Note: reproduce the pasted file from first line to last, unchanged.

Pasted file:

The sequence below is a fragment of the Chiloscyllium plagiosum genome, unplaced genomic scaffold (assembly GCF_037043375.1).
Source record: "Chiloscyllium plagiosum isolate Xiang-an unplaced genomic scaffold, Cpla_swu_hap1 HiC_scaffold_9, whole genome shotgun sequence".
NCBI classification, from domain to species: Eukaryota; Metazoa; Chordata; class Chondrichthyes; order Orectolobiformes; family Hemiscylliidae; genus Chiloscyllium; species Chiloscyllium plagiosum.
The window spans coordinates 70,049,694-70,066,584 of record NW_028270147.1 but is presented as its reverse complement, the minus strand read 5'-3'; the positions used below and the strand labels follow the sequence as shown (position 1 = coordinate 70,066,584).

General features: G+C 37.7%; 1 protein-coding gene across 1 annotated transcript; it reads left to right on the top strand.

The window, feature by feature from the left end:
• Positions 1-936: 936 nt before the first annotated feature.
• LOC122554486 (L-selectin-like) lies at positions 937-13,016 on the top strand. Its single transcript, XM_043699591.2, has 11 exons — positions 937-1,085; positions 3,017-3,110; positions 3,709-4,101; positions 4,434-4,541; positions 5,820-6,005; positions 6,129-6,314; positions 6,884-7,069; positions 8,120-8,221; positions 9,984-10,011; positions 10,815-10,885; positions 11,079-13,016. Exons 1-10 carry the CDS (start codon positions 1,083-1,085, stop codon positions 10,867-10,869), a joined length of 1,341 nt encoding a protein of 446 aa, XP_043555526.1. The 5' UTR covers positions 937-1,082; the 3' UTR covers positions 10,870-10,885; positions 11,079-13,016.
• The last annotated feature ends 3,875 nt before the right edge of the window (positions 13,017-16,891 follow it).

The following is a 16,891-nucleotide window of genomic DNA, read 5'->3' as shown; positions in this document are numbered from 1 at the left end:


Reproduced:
The sequence below is a fragment of the Chiloscyllium plagiosum genome, unplaced genomic scaffold (assembly GCF_037043375.1).
Source record: "Chiloscyllium plagiosum isolate Xiang-an unplaced genomic scaffold, Cpla_swu_hap1 HiC_scaffold_9, whole genome shotgun sequence".
NCBI classification, from domain to species: Eukaryota; Metazoa; Chordata; class Chondrichthyes; order Orectolobiformes; family Hemiscylliidae; genus Chiloscyllium; species Chiloscyllium plagiosum.
The window spans coordinates 70,049,694-70,066,584 of record NW_028270147.1 but is presented as its reverse complement, the minus strand read 5'-3'; the positions used below and the strand labels follow the sequence as shown (position 1 = coordinate 70,066,584).

General features: G+C 37.7%; 1 protein-coding gene across 1 annotated transcript; it reads left to right on the top strand.

The window, feature by feature from the left end:
• Positions 1-936: 936 nt before the first annotated feature.
• LOC122554486 (L-selectin-like) lies at positions 937-13,016 on the top strand. Its single transcript, XM_043699591.2, has 11 exons — positions 937-1,085; positions 3,017-3,110; positions 3,709-4,101; positions 4,434-4,541; positions 5,820-6,005; positions 6,129-6,314; positions 6,884-7,069; positions 8,120-8,221; positions 9,984-10,011; positions 10,815-10,885; positions 11,079-13,016. Exons 1-10 carry the CDS (start codon positions 1,083-1,085, stop codon positions 10,867-10,869), a joined length of 1,341 nt encoding a protein of 446 aa, XP_043555526.1. The 5' UTR covers positions 937-1,082; the 3' UTR covers positions 10,870-10,885; positions 11,079-13,016.
• The last annotated feature ends 3,875 nt before the right edge of the window (positions 13,017-16,891 follow it).

The following is a 16,891-nucleotide window of genomic DNA, read 5'->3' as shown; positions in this document are numbered from 1 at the left end: